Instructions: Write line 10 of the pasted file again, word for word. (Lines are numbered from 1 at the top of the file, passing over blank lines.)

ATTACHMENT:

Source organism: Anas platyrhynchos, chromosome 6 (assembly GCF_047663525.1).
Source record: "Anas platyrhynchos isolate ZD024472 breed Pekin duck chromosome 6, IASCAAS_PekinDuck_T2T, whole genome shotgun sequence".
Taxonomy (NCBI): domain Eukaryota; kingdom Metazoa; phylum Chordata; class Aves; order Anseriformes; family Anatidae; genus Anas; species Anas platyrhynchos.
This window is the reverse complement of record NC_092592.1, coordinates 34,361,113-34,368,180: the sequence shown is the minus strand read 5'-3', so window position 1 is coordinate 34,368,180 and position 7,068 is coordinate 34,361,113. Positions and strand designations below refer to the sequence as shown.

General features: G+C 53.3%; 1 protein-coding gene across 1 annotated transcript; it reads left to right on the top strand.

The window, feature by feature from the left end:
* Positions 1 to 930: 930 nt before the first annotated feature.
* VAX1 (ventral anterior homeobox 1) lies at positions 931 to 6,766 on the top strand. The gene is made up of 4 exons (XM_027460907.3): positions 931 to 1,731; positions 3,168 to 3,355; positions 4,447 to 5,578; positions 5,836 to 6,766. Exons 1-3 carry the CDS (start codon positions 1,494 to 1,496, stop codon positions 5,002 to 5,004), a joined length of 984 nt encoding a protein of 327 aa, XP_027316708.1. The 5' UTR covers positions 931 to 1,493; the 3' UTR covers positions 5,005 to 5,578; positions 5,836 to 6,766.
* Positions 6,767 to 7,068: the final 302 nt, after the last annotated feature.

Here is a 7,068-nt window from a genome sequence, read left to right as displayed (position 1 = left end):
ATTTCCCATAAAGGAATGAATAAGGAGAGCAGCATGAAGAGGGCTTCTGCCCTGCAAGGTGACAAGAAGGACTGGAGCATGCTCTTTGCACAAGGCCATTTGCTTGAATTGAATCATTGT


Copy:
Here is a 7,068-nt window from a genome sequence, read left to right as displayed (position 1 = left end):